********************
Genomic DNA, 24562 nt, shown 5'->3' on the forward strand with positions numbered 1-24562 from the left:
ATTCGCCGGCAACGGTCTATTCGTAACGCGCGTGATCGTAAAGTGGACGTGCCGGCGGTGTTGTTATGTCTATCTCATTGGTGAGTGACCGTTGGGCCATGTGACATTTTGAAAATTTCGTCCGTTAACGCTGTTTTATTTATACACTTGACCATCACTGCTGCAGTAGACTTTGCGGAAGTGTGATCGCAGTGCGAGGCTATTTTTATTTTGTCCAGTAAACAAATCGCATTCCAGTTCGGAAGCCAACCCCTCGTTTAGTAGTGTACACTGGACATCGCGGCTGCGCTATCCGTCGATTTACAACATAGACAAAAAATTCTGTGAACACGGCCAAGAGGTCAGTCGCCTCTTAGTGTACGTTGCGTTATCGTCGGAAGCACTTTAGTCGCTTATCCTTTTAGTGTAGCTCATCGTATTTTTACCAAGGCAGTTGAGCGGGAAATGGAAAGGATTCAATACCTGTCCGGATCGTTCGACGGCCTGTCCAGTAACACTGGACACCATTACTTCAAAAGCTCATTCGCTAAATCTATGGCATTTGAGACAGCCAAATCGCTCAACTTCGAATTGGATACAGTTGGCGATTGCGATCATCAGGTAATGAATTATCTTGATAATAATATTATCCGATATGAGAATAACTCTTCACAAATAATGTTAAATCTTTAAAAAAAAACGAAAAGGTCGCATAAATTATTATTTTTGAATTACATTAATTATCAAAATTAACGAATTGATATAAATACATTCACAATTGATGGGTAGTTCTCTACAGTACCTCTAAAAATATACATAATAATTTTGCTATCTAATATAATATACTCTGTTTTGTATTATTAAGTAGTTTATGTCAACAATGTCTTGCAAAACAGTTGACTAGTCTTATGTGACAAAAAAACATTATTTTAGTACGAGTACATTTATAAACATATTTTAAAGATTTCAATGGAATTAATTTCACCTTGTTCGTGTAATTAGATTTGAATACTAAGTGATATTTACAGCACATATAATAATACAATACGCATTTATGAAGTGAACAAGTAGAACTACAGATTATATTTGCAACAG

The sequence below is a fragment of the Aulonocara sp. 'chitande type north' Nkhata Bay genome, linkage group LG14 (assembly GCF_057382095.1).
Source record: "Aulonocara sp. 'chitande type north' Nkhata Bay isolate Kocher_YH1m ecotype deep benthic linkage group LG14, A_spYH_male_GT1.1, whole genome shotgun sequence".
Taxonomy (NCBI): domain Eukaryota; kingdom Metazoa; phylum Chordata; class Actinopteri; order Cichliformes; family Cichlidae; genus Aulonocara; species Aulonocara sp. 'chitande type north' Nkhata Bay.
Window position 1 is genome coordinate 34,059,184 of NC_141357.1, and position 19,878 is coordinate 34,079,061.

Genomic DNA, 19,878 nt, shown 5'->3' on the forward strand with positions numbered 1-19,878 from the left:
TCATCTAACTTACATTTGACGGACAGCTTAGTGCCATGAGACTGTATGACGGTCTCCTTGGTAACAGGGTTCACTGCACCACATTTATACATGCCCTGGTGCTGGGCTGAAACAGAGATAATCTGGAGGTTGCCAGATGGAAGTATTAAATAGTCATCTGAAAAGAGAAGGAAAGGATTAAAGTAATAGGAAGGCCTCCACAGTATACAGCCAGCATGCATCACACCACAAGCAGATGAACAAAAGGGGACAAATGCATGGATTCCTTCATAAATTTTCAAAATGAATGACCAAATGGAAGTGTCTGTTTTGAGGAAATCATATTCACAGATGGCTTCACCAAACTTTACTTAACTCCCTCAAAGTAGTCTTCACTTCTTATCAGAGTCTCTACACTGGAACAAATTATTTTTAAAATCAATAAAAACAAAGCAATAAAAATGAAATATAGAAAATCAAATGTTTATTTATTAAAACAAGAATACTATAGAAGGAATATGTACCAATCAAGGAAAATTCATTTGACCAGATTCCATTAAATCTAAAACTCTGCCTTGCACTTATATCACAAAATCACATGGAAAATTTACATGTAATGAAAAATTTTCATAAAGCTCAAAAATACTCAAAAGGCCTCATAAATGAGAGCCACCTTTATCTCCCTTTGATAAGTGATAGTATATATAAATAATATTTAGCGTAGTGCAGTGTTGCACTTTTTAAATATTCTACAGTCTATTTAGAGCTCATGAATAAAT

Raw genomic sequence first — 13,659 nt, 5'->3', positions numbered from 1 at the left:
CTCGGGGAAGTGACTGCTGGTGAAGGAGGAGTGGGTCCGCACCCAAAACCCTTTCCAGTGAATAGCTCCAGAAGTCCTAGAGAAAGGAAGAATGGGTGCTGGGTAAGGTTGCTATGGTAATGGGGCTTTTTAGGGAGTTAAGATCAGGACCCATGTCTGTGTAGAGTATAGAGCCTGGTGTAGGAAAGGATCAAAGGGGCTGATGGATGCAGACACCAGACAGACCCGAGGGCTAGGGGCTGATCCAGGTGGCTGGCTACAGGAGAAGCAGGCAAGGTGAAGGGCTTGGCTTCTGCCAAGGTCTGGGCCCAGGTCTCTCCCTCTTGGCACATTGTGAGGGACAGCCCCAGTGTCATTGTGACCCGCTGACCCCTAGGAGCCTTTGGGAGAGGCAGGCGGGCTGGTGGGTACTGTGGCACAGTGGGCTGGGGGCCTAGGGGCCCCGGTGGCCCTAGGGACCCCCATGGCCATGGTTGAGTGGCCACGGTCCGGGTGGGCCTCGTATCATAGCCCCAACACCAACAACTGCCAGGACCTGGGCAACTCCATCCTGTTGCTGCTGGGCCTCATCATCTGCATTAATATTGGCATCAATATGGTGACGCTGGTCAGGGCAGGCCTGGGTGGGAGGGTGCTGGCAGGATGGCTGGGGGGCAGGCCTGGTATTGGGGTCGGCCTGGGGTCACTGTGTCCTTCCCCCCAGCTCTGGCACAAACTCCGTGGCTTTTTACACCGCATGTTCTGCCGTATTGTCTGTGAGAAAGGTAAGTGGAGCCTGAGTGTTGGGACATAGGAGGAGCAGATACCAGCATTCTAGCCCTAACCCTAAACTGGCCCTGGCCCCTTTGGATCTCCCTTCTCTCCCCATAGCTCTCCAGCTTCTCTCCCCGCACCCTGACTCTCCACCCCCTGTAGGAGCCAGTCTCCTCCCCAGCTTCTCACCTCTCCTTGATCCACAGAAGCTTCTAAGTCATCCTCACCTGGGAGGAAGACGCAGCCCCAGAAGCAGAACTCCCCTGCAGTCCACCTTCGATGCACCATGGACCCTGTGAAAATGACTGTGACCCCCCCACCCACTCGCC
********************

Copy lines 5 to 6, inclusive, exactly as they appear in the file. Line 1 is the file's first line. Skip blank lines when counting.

Taxonomy (NCBI): domain Eukaryota; kingdom Metazoa; phylum Chordata; class Actinopteri; order Cichliformes; family Cichlidae; genus Aulonocara; species Aulonocara sp. 'chitande type north' Nkhata Bay.
Window position 1 is genome coordinate 34,059,184 of NC_141357.1, and position 19,878 is coordinate 34,079,061.